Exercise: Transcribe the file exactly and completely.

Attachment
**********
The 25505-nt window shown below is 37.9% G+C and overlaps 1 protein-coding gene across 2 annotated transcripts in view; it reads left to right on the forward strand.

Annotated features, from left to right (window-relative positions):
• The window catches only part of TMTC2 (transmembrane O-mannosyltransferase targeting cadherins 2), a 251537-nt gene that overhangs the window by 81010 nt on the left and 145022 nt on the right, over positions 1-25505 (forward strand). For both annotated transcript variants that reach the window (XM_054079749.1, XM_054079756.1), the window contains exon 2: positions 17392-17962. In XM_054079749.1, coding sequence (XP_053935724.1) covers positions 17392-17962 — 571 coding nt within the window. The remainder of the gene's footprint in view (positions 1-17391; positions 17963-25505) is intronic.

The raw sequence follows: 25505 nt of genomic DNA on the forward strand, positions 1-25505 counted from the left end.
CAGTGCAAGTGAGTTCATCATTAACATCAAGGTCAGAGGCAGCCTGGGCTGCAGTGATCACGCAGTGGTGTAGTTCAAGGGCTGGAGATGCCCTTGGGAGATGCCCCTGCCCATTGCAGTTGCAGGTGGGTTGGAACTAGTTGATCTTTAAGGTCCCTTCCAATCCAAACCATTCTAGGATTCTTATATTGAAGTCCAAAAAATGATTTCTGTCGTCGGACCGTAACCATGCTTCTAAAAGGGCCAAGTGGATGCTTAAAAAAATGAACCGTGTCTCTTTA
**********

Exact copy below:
The 25505-nt window shown below is 37.9% G+C and overlaps 1 protein-coding gene across 2 annotated transcripts in view; it reads left to right on the forward strand.

Annotated features, from left to right (window-relative positions):
• The window catches only part of TMTC2 (transmembrane O-mannosyltransferase targeting cadherins 2), a 251537-nt gene that overhangs the window by 81010 nt on the left and 145022 nt on the right, over positions 1-25505 (forward strand). For both annotated transcript variants that reach the window (XM_054079749.1, XM_054079756.1), the window contains exon 2: positions 17392-17962. In XM_054079749.1, coding sequence (XP_053935724.1) covers positions 17392-17962 — 571 coding nt within the window. The remainder of the gene's footprint in view (positions 1-17391; positions 17963-25505) is intronic.

The raw sequence follows: 25505 nt of genomic DNA on the forward strand, positions 1-25505 counted from the left end.
CAGTGCAAGTGAGTTCATCATTAACATCAAGGTCAGAGGCAGCCTGGGCTGCAGTGATCACGCAGTGGTGTAGTTCAAGGGCTGGAGATGCCCTTGGGAGATGCCCCTGCCCATTGCAGTTGCAGGTGGGTTGGAACTAGTTGATCTTTAAGGTCCCTTCCAATCCAAACCATTCTAGGATTCTTATATTGAAGTCCAAAAAATGATTTCTGTCGTCGGACCGTAACCATGCTTCTAAAAGGGCCAAGTGGATGCTTAAAAAAATGAACCGTGTCTCTTTA